This was an exciting month for AC – we published our first issue of Research & Discovery: AC’s Journal of Student Inquiry!
This publication showcases the work of students who completed independent research projects in STEM in our Science, Writing and Research course. Unique to this area, and to secondary school in general, this class challenges students to learn about the process of scientific research by gaining fluency with scientific literature and then completing a project of their own creation. Finally, students present their work at a formal academic symposium with other students at the undergraduate level.
Faculty member Travis Godkin, who designed the program said, “This is a class that I had been thinking about for a long time, and I am thrilled to have the opportunity and freedom to do this at AC! Helping students through this entire process has been incredibly rewarding, and I think they have gained an experience that is not typically available to students outside of college. I strive to create authentic learning experiences in my classes, and this experience represents the pinnacle of that endeavor.”
Even more unique is a publication of student research and inquiry at the secondary level that is of the same quality as a professional scientific journal. Students analyzed their own data, compiled and wrote their own papers, and prepared them for publication. The cover was also designed by Ava Gouvernet, Class of 2020.
“We are so excited that we have the opportunity to share student work in STEM at the same level as scientific professionals,” said Maya Crosby, Director of the Invent Center for STEM & Innovation at AC. “Mr. Godkin and his students have done amazing work!”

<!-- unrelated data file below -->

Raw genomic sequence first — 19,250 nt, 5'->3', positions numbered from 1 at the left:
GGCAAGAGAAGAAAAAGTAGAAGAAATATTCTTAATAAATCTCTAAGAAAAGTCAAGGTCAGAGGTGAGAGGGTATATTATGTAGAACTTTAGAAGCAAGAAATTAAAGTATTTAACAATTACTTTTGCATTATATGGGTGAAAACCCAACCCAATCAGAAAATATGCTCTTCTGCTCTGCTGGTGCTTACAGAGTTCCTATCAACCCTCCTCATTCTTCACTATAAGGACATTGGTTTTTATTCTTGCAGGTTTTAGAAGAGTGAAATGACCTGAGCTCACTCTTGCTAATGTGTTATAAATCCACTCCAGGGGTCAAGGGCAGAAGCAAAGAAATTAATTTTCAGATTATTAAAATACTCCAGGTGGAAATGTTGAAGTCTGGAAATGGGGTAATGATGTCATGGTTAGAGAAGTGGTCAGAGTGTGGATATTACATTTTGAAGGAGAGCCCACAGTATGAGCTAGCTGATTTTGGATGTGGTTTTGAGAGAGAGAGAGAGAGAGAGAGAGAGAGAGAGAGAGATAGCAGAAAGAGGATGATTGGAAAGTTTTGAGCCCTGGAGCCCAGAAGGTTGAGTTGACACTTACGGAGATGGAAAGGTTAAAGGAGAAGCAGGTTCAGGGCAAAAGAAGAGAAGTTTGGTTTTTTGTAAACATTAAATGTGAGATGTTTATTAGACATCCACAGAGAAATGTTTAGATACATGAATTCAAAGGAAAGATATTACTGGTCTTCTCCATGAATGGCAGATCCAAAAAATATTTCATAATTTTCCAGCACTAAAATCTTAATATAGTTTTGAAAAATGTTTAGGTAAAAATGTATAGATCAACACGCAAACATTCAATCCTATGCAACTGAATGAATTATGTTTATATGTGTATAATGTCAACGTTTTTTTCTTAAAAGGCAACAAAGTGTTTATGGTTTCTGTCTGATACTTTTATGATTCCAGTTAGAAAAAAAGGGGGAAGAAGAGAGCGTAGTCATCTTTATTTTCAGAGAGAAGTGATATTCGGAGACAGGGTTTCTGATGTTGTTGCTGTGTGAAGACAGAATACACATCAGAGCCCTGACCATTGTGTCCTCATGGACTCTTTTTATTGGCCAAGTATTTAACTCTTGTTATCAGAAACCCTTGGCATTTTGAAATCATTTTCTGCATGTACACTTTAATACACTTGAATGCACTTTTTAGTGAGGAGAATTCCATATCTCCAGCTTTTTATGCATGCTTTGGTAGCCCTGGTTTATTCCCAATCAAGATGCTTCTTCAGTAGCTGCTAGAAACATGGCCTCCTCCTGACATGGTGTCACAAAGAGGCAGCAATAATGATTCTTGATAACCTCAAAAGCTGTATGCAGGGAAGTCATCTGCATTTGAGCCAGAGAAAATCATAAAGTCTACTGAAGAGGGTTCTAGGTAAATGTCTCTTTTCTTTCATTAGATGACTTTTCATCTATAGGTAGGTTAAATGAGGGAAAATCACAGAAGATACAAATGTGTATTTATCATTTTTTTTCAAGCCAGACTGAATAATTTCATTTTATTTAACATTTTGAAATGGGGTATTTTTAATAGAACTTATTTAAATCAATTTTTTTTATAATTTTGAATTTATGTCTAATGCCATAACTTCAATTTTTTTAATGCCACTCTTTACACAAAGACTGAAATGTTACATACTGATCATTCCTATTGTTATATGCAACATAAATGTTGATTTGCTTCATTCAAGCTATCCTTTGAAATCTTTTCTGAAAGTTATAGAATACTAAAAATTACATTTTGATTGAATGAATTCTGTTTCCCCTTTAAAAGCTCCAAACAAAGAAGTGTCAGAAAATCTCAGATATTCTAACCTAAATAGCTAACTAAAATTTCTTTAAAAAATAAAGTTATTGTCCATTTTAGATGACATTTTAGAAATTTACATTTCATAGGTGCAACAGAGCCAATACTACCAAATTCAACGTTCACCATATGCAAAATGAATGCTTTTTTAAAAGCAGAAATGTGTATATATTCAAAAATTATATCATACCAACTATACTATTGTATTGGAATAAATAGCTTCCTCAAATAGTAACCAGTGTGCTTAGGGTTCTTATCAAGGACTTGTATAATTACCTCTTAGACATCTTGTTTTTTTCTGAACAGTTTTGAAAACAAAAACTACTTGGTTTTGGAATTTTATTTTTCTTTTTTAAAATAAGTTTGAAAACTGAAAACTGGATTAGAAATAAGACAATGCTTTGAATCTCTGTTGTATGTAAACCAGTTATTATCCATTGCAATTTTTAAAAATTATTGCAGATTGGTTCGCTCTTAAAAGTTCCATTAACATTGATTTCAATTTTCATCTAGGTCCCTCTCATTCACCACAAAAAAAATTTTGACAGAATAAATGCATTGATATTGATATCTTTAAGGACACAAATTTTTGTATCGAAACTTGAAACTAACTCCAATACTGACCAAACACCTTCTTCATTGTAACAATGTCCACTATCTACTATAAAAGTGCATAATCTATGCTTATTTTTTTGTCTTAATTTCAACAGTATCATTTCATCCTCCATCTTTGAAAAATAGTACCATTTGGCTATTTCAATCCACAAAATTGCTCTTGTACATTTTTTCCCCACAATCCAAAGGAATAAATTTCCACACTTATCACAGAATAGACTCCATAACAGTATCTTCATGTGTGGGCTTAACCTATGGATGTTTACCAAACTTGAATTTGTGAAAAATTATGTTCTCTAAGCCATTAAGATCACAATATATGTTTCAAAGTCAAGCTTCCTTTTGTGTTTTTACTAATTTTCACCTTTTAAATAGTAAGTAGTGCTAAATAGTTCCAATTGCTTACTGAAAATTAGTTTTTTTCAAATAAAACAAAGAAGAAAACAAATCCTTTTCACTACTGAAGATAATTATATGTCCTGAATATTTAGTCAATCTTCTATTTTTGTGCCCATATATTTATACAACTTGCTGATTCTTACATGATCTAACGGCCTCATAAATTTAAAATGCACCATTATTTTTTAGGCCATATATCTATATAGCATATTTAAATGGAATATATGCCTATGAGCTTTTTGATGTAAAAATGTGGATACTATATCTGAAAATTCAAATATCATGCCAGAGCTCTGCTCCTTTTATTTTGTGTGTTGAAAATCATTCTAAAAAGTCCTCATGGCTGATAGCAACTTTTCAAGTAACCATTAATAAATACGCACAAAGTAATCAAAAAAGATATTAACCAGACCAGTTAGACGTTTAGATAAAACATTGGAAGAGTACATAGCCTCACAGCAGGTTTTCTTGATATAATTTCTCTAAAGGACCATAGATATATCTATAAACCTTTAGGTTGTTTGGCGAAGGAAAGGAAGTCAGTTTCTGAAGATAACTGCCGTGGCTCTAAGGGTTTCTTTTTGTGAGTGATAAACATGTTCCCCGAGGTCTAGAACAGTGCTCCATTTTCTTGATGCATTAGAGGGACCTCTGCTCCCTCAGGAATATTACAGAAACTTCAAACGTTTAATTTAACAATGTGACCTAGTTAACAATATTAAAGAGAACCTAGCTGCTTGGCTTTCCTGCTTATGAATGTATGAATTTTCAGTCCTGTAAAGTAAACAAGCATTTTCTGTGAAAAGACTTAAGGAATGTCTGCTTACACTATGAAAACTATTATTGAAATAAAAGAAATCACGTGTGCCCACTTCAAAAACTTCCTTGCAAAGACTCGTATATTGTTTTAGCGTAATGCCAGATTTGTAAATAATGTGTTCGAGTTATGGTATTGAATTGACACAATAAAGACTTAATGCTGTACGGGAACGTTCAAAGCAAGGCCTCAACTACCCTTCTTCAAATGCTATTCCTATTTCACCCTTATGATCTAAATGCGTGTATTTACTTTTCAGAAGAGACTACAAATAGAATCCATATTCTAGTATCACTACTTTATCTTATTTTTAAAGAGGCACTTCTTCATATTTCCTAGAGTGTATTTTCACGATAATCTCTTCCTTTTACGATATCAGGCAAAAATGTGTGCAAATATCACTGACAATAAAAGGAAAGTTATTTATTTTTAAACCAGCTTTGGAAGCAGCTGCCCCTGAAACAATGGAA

“Thank you to the communications department at Allendale Columbia and to Amy Oliveri, for all their help in preparing our publication for print.”
Maya CrosbyMaya earned her Bachelor of Science Degree at the University of Rochester, where she studied science and communications, and then worked in biotech and scientific publishing. While at the University of Maine for a Master of Science degree in marine microbiology, she loved being a teaching fellow so much that she shifted her focus to fostering science education and experiences for all students. After several years of teaching science, computer science, and technology, she became the Director of Innovation and Technology at Lincoln Academy in Newcastle, Maine. She also brings experience as a Developmental Biology and Microbiology Instructor at Bowdoin College, an Education Coordinator at the Gulf of Maine Foundation, a Science Editor for Blackwell Science, and a Research Technician for ImmuLogic Pharmaceuticals.
Posted in: Authentic Learning, Centers for Impact, Highlights, Invent, Upper School